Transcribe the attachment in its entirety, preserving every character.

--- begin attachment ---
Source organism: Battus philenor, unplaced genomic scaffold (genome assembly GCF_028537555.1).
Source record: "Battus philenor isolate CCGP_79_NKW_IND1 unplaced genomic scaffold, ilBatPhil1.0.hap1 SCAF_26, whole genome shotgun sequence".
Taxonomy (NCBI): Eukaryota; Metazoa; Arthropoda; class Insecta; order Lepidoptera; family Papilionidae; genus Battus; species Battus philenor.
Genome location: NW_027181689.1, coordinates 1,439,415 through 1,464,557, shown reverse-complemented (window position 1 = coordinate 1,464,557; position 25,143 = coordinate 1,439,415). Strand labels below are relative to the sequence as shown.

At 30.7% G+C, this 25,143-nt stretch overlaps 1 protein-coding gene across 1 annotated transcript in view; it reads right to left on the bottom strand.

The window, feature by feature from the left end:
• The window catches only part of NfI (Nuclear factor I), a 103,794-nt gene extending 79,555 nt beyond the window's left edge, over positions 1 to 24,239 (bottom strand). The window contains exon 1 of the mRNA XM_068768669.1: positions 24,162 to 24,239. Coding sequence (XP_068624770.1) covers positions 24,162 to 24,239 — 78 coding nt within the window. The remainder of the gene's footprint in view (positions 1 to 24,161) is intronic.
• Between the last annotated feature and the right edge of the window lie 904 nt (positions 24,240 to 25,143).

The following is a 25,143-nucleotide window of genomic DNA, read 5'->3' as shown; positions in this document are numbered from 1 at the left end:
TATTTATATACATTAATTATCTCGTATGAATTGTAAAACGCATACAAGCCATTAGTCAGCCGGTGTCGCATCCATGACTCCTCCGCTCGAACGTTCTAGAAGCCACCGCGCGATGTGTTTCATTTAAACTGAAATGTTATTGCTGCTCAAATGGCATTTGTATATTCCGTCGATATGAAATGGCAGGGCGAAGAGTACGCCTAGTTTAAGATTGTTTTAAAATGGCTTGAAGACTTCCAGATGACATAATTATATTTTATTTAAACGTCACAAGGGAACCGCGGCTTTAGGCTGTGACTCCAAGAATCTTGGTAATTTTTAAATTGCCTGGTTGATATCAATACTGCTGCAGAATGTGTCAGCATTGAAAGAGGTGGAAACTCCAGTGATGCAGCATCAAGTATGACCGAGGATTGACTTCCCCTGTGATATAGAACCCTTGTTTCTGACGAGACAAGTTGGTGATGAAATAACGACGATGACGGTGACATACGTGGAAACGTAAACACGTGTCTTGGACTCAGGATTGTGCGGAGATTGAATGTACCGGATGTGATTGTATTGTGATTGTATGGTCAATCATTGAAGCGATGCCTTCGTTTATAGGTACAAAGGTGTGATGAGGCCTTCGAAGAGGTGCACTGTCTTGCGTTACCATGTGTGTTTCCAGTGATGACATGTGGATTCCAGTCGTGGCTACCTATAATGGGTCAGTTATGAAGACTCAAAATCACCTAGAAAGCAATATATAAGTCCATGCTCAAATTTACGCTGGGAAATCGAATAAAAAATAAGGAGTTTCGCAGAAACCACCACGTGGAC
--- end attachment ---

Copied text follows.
Source organism: Battus philenor, unplaced genomic scaffold (genome assembly GCF_028537555.1).
Source record: "Battus philenor isolate CCGP_79_NKW_IND1 unplaced genomic scaffold, ilBatPhil1.0.hap1 SCAF_26, whole genome shotgun sequence".
Taxonomy (NCBI): Eukaryota; Metazoa; Arthropoda; class Insecta; order Lepidoptera; family Papilionidae; genus Battus; species Battus philenor.
Genome location: NW_027181689.1, coordinates 1,439,415 through 1,464,557, shown reverse-complemented (window position 1 = coordinate 1,464,557; position 25,143 = coordinate 1,439,415). Strand labels below are relative to the sequence as shown.

At 30.7% G+C, this 25,143-nt stretch overlaps 1 protein-coding gene across 1 annotated transcript in view; it reads right to left on the bottom strand.

The window, feature by feature from the left end:
• The window catches only part of NfI (Nuclear factor I), a 103,794-nt gene extending 79,555 nt beyond the window's left edge, over positions 1 to 24,239 (bottom strand). The window contains exon 1 of the mRNA XM_068768669.1: positions 24,162 to 24,239. Coding sequence (XP_068624770.1) covers positions 24,162 to 24,239 — 78 coding nt within the window. The remainder of the gene's footprint in view (positions 1 to 24,161) is intronic.
• Between the last annotated feature and the right edge of the window lie 904 nt (positions 24,240 to 25,143).

The following is a 25,143-nucleotide window of genomic DNA, read 5'->3' as shown; positions in this document are numbered from 1 at the left end:
TATTTATATACATTAATTATCTCGTATGAATTGTAAAACGCATACAAGCCATTAGTCAGCCGGTGTCGCATCCATGACTCCTCCGCTCGAACGTTCTAGAAGCCACCGCGCGATGTGTTTCATTTAAACTGAAATGTTATTGCTGCTCAAATGGCATTTGTATATTCCGTCGATATGAAATGGCAGGGCGAAGAGTACGCCTAGTTTAAGATTGTTTTAAAATGGCTTGAAGACTTCCAGATGACATAATTATATTTTATTTAAACGTCACAAGGGAACCGCGGCTTTAGGCTGTGACTCCAAGAATCTTGGTAATTTTTAAATTGCCTGGTTGATATCAATACTGCTGCAGAATGTGTCAGCATTGAAAGAGGTGGAAACTCCAGTGATGCAGCATCAAGTATGACCGAGGATTGACTTCCCCTGTGATATAGAACCCTTGTTTCTGACGAGACAAGTTGGTGATGAAATAACGACGATGACGGTGACATACGTGGAAACGTAAACACGTGTCTTGGACTCAGGATTGTGCGGAGATTGAATGTACCGGATGTGATTGTATTGTGATTGTATGGTCAATCATTGAAGCGATGCCTTCGTTTATAGGTACAAAGGTGTGATGAGGCCTTCGAAGAGGTGCACTGTCTTGCGTTACCATGTGTGTTTCCAGTGATGACATGTGGATTCCAGTCGTGGCTACCTATAATGGGTCAGTTATGAAGACTCAAAATCACCTAGAAAGCAATATATAAGTCCATGCTCAAATTTACGCTGGGAAATCGAATAAAAAATAAGGAGTTTCGCAGAAACCACCACGTGGAC